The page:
“It’s fantastic to have them. They are going to be the future stars of this organisation – I have seen some of our future Matrons among them.”
International nurses who have taken up roles on Ward 11 of Walsall Manor Hospital are really making an impression among both their new colleagues and patients.
More than 260 nurses will be taking up roles at Walsall Manor Hospital by the end of this year thanks to a number of initiatives to support and develop staff and reduce agency reliance.
A nursing workforce plan has been developed to address Walsall Healthcare NHS Trust’s current and future staffing challenges. Its aim is to increase student nurse numbers, attract and retain experienced registered nurses, recruit international nurses and develop a strong base of Clinical Support Workers. One of the key elements of this drive has been the introduction of the Clinical Nursing Fellowship (CNF) programme which aims to recruit nurses both from the UK and internationally.
Since establishing the programme in May, the trust has welcomed an additional 67 international registered nurses, with a further 200 due to arrive from overseas before the end of the year.
Amy Reynolds, Senior Sister on Ward 11, has welcomed a number of the new nurses on to her ward and says they are really making their mark.
“It’s fantastic to have them; they are really making a difference,” she said.
“I have been so pleased to welcome them on to our ward and think some of them are going to be the future stars of this organisation. I have definitely seen some of our future Matrons among them. What really shines through is their care and compassion, it reminds us all of why we came into the nursing profession in the first place.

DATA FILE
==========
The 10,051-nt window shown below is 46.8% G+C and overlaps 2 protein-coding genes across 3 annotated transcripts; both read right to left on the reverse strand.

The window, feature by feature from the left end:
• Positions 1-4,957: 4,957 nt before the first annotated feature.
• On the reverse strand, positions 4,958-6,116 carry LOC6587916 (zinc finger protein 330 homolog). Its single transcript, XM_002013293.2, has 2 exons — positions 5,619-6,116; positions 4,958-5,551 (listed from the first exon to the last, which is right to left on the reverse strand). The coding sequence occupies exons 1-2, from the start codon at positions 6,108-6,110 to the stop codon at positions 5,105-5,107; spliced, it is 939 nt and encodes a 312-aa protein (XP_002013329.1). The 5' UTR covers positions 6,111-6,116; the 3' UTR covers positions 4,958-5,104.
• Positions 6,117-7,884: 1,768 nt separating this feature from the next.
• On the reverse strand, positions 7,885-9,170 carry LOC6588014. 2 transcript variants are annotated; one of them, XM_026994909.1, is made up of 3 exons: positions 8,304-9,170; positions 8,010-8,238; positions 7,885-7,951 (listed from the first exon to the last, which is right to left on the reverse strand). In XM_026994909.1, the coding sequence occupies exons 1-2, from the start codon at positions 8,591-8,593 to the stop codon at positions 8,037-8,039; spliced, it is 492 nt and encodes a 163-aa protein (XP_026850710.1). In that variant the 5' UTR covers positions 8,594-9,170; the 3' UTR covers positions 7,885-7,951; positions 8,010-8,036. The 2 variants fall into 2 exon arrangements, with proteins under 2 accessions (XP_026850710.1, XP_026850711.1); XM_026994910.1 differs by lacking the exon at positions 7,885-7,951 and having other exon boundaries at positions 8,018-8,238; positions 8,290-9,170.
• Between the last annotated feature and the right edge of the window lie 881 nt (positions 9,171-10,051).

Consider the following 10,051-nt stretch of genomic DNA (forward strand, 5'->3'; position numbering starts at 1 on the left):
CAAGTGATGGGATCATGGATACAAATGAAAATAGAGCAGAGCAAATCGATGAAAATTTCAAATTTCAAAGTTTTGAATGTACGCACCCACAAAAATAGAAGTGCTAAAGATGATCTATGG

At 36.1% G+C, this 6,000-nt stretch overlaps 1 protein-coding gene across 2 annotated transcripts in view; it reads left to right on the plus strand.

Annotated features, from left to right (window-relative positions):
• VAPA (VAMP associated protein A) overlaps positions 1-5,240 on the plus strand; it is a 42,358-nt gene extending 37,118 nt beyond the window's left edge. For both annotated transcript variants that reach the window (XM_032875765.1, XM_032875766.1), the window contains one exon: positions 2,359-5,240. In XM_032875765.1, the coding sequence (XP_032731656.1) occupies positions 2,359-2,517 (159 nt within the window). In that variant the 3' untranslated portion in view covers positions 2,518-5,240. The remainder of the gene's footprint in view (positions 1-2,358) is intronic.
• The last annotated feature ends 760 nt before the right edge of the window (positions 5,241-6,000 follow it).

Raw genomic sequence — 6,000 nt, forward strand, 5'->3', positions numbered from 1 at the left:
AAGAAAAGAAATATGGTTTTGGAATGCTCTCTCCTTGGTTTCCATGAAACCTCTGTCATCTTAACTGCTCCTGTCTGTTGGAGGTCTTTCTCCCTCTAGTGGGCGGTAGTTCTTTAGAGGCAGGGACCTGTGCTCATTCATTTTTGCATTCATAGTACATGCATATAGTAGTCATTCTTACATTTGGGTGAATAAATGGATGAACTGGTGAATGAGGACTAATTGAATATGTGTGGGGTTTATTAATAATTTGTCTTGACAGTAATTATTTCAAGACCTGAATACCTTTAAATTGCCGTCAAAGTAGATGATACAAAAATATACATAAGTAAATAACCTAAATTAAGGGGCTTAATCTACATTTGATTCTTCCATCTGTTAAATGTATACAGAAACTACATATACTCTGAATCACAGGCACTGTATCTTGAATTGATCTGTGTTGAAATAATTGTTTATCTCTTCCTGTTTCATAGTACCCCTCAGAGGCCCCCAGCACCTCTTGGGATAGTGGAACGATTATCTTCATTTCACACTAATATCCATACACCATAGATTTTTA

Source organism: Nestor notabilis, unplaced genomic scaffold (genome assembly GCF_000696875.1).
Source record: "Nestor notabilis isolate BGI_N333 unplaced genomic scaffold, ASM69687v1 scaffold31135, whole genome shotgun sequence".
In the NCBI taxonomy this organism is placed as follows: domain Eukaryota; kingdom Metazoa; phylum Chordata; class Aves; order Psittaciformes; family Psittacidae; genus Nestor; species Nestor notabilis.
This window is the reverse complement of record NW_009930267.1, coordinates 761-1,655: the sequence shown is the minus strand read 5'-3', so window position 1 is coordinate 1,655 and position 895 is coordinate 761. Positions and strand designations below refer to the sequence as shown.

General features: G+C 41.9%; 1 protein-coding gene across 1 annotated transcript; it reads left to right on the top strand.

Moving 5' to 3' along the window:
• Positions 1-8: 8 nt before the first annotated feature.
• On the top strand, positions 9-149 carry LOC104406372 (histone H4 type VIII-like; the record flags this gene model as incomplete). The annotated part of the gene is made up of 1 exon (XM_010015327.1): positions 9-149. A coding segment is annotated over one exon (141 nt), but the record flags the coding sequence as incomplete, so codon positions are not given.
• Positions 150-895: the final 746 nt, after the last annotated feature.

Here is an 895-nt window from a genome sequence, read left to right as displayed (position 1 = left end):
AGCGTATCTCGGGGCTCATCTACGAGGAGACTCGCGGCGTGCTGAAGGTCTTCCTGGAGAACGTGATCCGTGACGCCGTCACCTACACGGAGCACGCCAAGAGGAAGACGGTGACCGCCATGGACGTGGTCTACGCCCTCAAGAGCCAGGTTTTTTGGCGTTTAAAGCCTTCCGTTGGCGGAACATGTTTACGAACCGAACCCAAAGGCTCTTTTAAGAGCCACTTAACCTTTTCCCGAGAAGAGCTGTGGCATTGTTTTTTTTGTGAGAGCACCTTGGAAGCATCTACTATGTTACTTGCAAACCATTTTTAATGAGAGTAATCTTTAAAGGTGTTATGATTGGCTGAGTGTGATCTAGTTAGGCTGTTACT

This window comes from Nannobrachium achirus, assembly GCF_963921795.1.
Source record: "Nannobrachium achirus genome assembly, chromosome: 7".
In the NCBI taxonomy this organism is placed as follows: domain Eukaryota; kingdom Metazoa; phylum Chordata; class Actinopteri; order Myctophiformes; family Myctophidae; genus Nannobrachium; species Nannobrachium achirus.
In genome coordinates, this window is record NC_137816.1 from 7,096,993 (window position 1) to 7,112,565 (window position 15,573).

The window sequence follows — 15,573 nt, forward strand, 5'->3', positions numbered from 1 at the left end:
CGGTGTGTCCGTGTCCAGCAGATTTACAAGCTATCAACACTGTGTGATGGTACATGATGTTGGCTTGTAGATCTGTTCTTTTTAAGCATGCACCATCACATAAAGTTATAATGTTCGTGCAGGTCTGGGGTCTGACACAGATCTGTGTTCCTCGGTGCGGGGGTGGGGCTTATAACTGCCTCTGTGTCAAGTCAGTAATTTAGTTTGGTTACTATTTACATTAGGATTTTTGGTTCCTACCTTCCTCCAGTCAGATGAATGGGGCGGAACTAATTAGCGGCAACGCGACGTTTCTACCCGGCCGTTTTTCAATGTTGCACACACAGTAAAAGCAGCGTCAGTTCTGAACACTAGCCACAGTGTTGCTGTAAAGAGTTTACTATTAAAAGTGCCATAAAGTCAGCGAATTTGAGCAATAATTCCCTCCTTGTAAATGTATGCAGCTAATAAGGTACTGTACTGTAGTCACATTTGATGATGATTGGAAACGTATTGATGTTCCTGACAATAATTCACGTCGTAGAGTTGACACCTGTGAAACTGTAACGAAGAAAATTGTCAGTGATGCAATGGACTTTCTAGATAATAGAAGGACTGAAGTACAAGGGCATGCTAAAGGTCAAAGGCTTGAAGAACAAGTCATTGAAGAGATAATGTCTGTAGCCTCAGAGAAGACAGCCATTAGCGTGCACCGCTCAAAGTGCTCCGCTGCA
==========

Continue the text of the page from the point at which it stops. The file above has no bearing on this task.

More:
“They have left everything familiar to them behind to make their careers here in Walsall and we should never forget that. I have ensured my new colleagues have badges that explain they are experienced but new to this area, so please be patient and I think this is helping them to settle in, along with the fact that we are a very international, multi-cultural ward with staff from India and the Philippines and strive to provide an environment where everyone feels included.”
Nurse Oluwadunfunmi Adesanya, aged 30, has come to Walsall from Nigeria and says technology is one of the biggest differences she has noticed.
“In my country I would be caring for patients and not know if they had COVID-19 whereas here we have that information and everything is computerised,” she explained.
“It’s a big difference to be able to see all this information.”
Her colleague Ogunyipe Anuoluwapo, 31, said Ward 11 staff had been “very friendly.”
“They are very supportive and the patients have been nice and asked us lots of questions – they really want to talk to us!”